Sunday, May 10, 2020
Sunny skies and early afternoon temperatures in the low sixties are observed this Mother’s Day in Steamboat Springs. A rainy day starts the work week tomorrow, with nicer weather returning for a couple of days. But unsettled weather returns around late Wednesday and lasts through Saturday, with at least one period of good rainfall expected sometime between Thursday night and Saturday.
Currently, a ridge of high pressure extending along the Rockies and through Alaska has brought the beautiful weekend weather, and high temperatures today should reach five degrees or so above our average of 61 F. But the ridge of high pressure is under attack by incoming Pacific storms from the west and cold air from the east.
Only a high latitude piece of the ridge forecast to be near the North Pole will survive the attack as a complicated weather pattern sets up over the Northwest through the week. A large and elongated area of storminess currently extending form the Gulf of Alaska southward will move eastward today, with the very southern warm piece moving across the Great Basin tonight and over our area on Monday.
Shower chances will be increasing starting very early Monday as the wave approaches, with the heaviest showers associated with possibly strong storms in the afternoon and evening in the unstable atmosphere behind the wave. Localized strong winds and periods of moderate to heavy rain, along with thunder and lightning are likely to be associated with these storms.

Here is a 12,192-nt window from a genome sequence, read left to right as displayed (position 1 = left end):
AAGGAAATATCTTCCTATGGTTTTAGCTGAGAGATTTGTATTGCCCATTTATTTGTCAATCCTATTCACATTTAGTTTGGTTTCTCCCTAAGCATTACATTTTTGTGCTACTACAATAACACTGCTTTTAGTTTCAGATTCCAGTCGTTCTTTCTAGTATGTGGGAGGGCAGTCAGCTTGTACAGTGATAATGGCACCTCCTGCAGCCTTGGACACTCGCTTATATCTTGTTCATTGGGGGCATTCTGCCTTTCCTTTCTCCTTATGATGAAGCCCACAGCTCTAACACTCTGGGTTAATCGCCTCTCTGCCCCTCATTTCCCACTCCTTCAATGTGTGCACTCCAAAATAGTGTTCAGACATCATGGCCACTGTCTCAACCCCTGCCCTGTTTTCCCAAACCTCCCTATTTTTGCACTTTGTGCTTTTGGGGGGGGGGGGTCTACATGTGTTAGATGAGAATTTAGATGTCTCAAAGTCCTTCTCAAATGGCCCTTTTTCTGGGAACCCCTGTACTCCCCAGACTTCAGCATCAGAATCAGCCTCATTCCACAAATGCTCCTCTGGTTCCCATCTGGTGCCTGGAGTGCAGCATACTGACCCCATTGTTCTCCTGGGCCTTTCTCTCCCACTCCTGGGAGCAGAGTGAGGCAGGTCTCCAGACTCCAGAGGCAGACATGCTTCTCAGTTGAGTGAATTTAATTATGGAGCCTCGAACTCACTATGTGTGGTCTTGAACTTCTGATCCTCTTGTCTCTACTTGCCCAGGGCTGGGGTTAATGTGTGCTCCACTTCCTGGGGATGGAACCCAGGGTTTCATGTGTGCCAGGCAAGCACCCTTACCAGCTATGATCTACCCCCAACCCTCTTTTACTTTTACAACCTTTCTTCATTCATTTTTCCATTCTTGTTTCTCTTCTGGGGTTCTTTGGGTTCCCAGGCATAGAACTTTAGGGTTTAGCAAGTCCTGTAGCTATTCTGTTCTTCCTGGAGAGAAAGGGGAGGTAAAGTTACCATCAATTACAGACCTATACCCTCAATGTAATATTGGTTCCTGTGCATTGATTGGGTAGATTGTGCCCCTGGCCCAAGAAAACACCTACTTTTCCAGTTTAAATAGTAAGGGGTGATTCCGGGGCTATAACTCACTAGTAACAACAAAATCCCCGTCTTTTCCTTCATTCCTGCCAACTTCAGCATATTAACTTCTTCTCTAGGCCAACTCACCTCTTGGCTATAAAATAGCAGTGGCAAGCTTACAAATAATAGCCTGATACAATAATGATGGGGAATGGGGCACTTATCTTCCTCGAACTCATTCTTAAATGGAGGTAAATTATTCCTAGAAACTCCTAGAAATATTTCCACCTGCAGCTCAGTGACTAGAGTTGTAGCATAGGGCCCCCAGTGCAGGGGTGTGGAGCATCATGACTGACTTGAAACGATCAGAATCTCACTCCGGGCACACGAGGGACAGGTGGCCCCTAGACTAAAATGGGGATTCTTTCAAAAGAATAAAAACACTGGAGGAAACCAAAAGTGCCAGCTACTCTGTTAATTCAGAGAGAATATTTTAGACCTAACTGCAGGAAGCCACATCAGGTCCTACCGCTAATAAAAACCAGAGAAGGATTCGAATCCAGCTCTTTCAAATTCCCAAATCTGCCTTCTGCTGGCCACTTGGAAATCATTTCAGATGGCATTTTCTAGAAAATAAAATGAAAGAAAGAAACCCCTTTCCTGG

After an active Monday, the weather quiets for a few days as the Gulf of Alaska storm consolidates and moves eastward, mixing with the westward moving cold continental air mass over the Pacific Northwest by Tuesday night.
There is rather large uncertainty in the weather forecast models as to how this mixing occurs, as first discussed in my last weather narrative on Thursday. Though the European ECMWF has come around to the solution offered first by the American GFS, with unsettled weather lasting from Thursday through Saturday, the periods of heaviest rainfall vary between Thursday night and Saturday between the models, depending on when the most organized waves move over our area.
Nonetheless, after a wet start to the weekend, the weather models agree another storm develops in the Gulf of Alaska early in the weekend and approaches the middle of the West Coast by early in the work week. The southwesterly flow ahead of the storm will allow our weather to dry and warm starting on Sunday and lasting several days into the following work week. After that our weather will depend upon the fate of this storm, and I hope to have some clarity on that by my next regularly scheduled weather narrative on Thursday afternoon.
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